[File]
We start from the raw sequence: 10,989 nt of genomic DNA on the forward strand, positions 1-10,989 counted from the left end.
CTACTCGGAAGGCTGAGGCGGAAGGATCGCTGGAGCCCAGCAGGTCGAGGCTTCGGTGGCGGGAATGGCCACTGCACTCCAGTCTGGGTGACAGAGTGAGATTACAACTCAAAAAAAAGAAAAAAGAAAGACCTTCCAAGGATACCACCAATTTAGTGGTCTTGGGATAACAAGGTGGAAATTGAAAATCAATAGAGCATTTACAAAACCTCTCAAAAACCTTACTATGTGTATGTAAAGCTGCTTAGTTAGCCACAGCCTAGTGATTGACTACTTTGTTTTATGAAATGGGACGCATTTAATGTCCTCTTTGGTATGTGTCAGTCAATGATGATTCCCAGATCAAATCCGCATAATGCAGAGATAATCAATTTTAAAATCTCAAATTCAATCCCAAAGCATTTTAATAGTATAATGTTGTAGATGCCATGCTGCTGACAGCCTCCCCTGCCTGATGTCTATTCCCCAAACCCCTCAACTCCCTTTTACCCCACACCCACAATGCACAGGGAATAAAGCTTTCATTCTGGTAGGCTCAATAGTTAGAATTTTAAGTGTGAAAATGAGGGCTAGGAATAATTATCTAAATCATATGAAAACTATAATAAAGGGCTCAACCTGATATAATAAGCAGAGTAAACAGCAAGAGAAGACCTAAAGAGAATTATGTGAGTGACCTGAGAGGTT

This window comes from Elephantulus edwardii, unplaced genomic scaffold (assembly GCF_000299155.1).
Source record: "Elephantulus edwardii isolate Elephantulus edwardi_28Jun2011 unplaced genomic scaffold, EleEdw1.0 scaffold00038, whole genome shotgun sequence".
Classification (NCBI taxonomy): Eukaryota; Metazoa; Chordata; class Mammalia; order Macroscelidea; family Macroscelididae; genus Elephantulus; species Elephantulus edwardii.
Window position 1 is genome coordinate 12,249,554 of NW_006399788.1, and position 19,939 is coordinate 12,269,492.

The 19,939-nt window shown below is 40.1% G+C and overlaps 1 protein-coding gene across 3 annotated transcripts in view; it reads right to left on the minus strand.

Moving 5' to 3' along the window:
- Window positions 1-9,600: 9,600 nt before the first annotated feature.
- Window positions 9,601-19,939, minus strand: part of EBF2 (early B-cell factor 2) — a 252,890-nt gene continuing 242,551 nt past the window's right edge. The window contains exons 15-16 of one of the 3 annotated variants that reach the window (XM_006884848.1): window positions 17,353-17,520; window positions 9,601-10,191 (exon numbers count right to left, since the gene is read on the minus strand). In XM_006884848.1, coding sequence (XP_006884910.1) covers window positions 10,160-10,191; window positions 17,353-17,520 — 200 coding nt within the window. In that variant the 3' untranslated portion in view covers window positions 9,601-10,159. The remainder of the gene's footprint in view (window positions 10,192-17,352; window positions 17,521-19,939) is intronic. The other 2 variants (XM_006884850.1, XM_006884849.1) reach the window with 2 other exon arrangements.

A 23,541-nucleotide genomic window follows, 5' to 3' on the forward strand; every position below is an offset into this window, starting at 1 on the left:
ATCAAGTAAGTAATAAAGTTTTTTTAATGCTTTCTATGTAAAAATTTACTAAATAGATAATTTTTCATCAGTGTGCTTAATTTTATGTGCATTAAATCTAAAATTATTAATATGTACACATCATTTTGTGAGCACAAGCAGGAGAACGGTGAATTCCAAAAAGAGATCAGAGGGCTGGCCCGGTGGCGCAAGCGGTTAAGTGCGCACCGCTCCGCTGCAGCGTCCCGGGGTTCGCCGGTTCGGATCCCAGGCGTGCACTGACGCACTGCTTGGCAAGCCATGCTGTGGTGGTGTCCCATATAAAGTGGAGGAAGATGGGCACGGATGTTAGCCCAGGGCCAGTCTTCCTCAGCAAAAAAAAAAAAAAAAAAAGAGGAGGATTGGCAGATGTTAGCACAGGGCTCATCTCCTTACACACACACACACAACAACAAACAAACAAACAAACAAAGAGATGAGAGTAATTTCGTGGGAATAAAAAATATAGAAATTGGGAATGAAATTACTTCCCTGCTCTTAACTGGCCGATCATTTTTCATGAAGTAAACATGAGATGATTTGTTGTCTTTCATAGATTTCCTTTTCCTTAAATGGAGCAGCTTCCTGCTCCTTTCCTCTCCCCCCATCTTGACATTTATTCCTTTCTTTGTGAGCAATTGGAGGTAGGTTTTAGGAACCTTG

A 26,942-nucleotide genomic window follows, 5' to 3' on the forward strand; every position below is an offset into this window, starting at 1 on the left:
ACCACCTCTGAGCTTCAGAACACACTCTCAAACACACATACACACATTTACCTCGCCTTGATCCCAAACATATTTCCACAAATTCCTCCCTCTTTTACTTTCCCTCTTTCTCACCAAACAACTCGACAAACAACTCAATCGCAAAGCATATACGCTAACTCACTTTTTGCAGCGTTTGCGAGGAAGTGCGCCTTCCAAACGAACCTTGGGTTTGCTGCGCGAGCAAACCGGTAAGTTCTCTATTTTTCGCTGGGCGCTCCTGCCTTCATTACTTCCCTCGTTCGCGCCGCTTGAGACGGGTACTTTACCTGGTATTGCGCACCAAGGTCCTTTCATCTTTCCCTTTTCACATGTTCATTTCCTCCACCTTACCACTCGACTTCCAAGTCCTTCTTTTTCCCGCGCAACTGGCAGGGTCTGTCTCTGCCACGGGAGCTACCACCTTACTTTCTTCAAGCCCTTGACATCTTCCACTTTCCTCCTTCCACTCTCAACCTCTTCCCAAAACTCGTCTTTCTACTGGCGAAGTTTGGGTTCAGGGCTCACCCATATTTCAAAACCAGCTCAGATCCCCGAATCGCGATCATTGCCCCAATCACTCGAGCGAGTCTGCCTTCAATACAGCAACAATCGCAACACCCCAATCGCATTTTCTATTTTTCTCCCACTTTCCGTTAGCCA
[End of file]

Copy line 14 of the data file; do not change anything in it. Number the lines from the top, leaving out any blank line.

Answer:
ACCACCTCTGAGCTTCAGAACACACTCTCAAACACACATACACACATTTACCTCGCCTTGATCCCAAACATATTTCCACAAATTCCTCCCTCTTTTACTTTCCCTCTTTCTCACCAAACAACTCGACAAACAACTCAATCGCAAAGCATATACGCTAACTCACTTTTTGCAGCGTTTGCGAGGAAGTGCGCCTTCCAAACGAACCTTGGGTTTGCTGCGCGAGCAAACCGGTAAGTTCTCTATTTTTCGCTGGGCGCTCCTGCCTTCATTACTTCCCTCGTTCGCGCCGCTTGAGACGGGTACTTTACCTGGTATTGCGCACCAAGGTCCTTTCATCTTTCCCTTTTCACATGTTCATTTCCTCCACCTTACCACTCGACTTCCAAGTCCTTCTTTTTCCCGCGCAACTGGCAGGGTCTGTCTCTGCCACGGGAGCTACCACCTTACTTTCTTCAAGCCCTTGACATCTTCCACTTTCCTCCTTCCACTCTCAACCTCTTCCCAAAACTCGTCTTTCTACTGGCGAAGTTTGGGTTCAGGGCTCACCCATATTTCAAAACCAGCTCAGATCCCCGAATCGCGATCATTGCCCCAATCACTCGAGCGAGTCTGCCTTCAATACAGCAACAATCGCAACACCCCAATCGCATTTTCTATTTTTCTCCCACTTTCCGTTAGCCA